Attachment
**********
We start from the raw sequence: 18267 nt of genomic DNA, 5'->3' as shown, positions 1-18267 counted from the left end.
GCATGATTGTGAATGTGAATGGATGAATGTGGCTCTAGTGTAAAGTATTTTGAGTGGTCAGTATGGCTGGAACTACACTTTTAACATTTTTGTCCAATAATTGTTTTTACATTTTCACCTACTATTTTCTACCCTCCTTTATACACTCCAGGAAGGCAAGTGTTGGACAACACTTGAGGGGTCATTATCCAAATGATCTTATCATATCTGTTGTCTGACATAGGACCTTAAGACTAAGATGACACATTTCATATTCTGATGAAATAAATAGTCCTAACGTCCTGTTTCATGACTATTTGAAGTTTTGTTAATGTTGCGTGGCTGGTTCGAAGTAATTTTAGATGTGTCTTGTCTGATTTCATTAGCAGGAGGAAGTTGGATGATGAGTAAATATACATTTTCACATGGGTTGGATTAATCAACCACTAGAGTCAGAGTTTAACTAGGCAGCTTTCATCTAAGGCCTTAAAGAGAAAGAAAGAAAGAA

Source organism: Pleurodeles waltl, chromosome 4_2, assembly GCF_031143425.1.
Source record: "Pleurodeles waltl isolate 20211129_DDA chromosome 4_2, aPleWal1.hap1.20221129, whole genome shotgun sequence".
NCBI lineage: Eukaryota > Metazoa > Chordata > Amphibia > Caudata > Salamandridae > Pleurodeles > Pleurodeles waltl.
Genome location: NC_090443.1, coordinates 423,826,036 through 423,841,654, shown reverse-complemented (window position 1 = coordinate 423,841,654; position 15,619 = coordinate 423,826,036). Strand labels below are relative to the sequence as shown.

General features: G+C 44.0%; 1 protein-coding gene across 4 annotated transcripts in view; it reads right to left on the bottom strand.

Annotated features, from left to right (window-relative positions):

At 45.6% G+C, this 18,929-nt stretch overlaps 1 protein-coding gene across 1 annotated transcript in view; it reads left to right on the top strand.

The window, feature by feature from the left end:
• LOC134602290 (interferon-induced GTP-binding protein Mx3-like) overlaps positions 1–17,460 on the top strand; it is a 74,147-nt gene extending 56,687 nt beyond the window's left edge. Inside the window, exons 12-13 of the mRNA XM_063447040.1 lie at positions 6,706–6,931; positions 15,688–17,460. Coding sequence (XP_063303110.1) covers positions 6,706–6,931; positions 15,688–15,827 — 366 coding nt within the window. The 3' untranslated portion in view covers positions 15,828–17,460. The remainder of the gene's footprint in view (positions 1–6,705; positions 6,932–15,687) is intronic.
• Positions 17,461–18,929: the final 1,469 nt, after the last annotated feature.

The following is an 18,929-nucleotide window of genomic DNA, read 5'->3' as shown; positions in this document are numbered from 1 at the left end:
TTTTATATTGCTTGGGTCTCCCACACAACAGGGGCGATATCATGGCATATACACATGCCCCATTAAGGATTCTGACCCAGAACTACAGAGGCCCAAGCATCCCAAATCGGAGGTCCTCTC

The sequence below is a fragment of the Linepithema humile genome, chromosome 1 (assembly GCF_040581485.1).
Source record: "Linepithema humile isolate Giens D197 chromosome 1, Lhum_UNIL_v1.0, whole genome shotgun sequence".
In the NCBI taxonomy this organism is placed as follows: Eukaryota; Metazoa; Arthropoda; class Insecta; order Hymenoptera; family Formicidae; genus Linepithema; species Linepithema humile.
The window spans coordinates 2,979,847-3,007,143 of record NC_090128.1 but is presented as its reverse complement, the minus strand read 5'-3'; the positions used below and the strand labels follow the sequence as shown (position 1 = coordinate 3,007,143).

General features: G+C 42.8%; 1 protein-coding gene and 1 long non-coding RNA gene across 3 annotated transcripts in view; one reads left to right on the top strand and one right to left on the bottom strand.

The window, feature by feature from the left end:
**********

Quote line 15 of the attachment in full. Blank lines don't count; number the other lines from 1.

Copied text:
The sequence below is a fragment of the Linepithema humile genome, chromosome 1 (assembly GCF_040581485.1).